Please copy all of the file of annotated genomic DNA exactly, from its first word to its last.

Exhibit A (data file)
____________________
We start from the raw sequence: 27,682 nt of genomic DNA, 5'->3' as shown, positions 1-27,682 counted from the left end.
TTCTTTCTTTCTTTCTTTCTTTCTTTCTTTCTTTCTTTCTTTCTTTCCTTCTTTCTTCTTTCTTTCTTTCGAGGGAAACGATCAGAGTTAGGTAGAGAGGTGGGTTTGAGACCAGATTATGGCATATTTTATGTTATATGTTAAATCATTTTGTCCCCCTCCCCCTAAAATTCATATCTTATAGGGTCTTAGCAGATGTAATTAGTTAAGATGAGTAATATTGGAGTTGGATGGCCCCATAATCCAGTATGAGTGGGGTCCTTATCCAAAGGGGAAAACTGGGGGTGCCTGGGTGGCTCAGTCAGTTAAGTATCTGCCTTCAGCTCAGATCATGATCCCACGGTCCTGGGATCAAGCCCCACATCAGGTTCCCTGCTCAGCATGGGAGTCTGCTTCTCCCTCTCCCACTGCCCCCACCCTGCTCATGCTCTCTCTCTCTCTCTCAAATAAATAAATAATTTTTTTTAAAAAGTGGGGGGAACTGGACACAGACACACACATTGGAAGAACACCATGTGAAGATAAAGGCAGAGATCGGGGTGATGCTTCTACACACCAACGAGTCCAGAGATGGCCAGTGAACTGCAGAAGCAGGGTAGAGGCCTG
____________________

We start from the raw sequence: 27,682 nt of genomic DNA, 5'->3' as shown, positions 1-27,682 counted from the left end.
TTCTTTCTTTCTTTCTTTCTTTCTTTCTTTCTTTCTTTCTTTCTTTCCTTCTTTCTTCTTTCTTTCTTTCGAGGGAAACGATCAGAGTTAGGTAGAGAGGTGGGTTTGAGACCAGATTATGGCATATTTTATGTTATATGTTAAATCATTTTGTCCCCCTCCCCCTAAAATTCATATCTTATAGGGTCTTAGCAGATGTAATTAGTTAAGATGAGTAATATTGGAGTTGGATGGCCCCATAATCCAGTATGAGTGGGGTCCTTATCCAAAGGGGAAAACTGGGGGTGCCTGGGTGGCTCAGTCAGTTAAGTATCTGCCTTCAGCTCAGATCATGATCCCACGGTCCTGGGATCAAGCCCCACATCAGGTTCCCTGCTCAGCATGGGAGTCTGCTTCTCCCTCTCCCACTGCCCCCACCCTGCTCATGCTCTCTCTCTCTCTCTCAAATAAATAAATAATTTTTTTTAAAAAGTGGGGGGAACTGGACACAGACACACACATTGGAAGAACACCATGTGAAGATAAAGGCAGAGATCGGGGTGATGCTTCTACACACCAACGAGTCCAGAGATGGCCAGTGAACTGCAGAAGCAGGGTAGAGGCCTG